Singapore is proving to be an engaged ally in the process of changing this reality. Some big players in the agricultural sector with their headquarters in Singapore are investing heavily in Africa.

Technology and skills are being transferred to smallholder farmers and the large-scale producers are cooperating, playing a fair game that will help develop the sector and make it more sustainable.

Agriculture subsidies make an important factor of imbalance in the international market. Although Africa has one of the lowest cost of production of agricultural commodities in the world, it loses competitiveness in the international market as wealthier countries subsidise their famers, sometimes to the extent that the selling price of crops is lower than the production cost.

That is the reality of cotton farmers in West Africa. The United States, the world’s largest cotton producer, paid its cotton farmers $32.9bn to grow their crops between 1995 and 2012. US farmers are subsidised so they produce more cotton than they would  otherwise, lowering the global price.

Also members of the Organisation for Economic Cooperation and Development (OECD) spent a total of $258bn subsidising agriculture in 2013. As a consequence, wealthy nations inflate their agricultural outputs to an artificial level, frequently flooding the commodities market and bringing prices down. This creates an unfair competition in the global market, where the most affected (negatively) are the small farmers in the poorest countries, where government subsidies are none-existent.

Since more than one third of the GDP of most African countries is directly related to the agricultural sector, these countries may be even more vulnerable to the effects of subsidies. They generate an indirect impact on reducing the income available to invest in rural infrastructure such as health, safe water supplies and electricity for the rural poor. Struggling to survive, many farmers migrate from rural to urban areas in search of alternative economic opportunities.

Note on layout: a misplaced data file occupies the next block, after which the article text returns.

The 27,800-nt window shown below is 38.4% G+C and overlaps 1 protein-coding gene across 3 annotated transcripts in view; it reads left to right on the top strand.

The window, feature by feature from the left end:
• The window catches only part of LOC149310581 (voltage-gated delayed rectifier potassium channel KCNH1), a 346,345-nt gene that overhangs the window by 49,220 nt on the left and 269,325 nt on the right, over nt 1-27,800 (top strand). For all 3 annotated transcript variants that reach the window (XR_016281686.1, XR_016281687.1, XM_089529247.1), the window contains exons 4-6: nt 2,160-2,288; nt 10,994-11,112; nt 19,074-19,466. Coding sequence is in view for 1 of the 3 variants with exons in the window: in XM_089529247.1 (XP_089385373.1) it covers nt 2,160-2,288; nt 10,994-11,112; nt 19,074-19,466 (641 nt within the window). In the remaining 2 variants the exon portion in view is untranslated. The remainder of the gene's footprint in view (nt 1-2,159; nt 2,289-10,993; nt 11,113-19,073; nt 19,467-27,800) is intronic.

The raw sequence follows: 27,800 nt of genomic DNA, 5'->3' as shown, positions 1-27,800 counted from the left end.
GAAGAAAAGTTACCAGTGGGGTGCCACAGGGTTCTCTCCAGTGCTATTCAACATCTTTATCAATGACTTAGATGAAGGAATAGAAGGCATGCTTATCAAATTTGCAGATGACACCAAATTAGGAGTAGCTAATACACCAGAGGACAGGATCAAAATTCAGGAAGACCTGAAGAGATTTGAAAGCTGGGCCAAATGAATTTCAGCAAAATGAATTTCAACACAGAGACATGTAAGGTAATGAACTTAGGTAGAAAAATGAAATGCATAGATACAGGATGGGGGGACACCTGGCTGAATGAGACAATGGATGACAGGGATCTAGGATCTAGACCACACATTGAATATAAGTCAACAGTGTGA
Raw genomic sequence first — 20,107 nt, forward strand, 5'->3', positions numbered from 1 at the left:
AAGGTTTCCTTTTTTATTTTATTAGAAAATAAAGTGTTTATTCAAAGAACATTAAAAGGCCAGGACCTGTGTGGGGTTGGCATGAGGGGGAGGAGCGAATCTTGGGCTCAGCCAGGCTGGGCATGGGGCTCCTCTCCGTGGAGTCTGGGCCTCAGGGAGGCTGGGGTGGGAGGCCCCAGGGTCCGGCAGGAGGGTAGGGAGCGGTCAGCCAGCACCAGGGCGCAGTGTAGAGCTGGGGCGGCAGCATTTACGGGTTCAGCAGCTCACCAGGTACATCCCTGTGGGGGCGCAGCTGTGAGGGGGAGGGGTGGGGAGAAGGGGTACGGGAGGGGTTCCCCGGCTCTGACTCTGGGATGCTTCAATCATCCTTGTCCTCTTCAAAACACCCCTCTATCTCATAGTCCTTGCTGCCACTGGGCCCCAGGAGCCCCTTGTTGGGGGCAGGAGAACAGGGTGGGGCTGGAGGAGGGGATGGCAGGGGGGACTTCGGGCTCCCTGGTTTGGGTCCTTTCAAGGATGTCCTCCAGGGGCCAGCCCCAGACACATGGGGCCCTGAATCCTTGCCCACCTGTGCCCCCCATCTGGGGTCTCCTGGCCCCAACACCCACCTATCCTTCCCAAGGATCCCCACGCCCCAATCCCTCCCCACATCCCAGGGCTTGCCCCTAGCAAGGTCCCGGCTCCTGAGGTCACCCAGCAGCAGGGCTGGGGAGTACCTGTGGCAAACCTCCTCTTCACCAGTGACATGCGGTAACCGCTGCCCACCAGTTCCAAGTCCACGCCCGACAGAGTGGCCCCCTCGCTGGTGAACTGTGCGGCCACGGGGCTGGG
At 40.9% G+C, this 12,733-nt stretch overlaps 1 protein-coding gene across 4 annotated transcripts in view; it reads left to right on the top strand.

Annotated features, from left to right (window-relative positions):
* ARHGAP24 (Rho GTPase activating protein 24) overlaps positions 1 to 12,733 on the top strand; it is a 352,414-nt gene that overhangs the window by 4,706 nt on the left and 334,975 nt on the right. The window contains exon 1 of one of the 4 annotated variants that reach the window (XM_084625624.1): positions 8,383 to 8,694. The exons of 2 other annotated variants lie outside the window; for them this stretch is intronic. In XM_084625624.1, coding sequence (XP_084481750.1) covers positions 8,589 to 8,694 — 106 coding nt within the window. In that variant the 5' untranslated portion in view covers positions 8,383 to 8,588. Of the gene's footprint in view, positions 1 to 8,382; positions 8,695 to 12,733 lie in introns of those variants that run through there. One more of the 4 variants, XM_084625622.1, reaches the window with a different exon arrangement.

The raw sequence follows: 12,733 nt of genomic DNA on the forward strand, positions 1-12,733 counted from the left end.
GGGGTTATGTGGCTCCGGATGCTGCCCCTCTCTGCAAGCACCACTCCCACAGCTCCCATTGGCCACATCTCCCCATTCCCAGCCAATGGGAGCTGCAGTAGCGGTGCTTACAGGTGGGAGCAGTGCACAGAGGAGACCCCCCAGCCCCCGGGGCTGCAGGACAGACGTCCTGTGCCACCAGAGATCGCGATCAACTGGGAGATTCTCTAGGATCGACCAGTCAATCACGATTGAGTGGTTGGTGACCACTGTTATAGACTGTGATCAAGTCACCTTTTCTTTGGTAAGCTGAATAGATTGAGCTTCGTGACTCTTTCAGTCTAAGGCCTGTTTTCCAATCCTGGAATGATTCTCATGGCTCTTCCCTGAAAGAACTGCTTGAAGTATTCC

In July 2003, members of the African Union agreed to devote at least 10 percent of their government budgets to agriculture programs over the next five years; but the reality is that  only Rwanda and Zambia seem to have actually executed the plan.

Stakeholders are of the opinion that tAbstracthe major challenge for African farmers is to produce more and better in order to feed Africa’s growing population.

According to a report published in 2011 Africa could achieve this by developing a huge natural potential, exploiting the margins made possible by agricultural progress and fighting to obtain secure agricultural prices.

It explained: “With an ever-increasing agricultural population, the second challenge is to promote the available human capital within the smallholding farms. This capital is currently wasted due to the lack of training opportunities, innovation and a favourable social, economic and regulatory situation.

With the threat of a lack of employment, food-related problems, conflicts, exoduses and desertification, the third challenge are how to manage to make these efforts to develop and promote sustainable, both in the field and in the whole economy.”

“This requires implementing coherent agricultural, social and environmental policies and integrated regional management. African farmers and the leaders of their organisations are key players in terms of meeting these three challenges and bringing about these essential changes on farms, in regions and in the way agricultural industries are managed,”  it noted.,

The report emphasized: “The farmers carry a vision of the future of their farming and the rural world which is essential for orienting the transitions in Africa’s rural economies. This collective work will have met its objective if it helps change the way the world view the potential of Africa’s smallholding farms and if all those needed to promote it are given incentives to make long-term commitments.”

By Oppong Baah, African Eye Report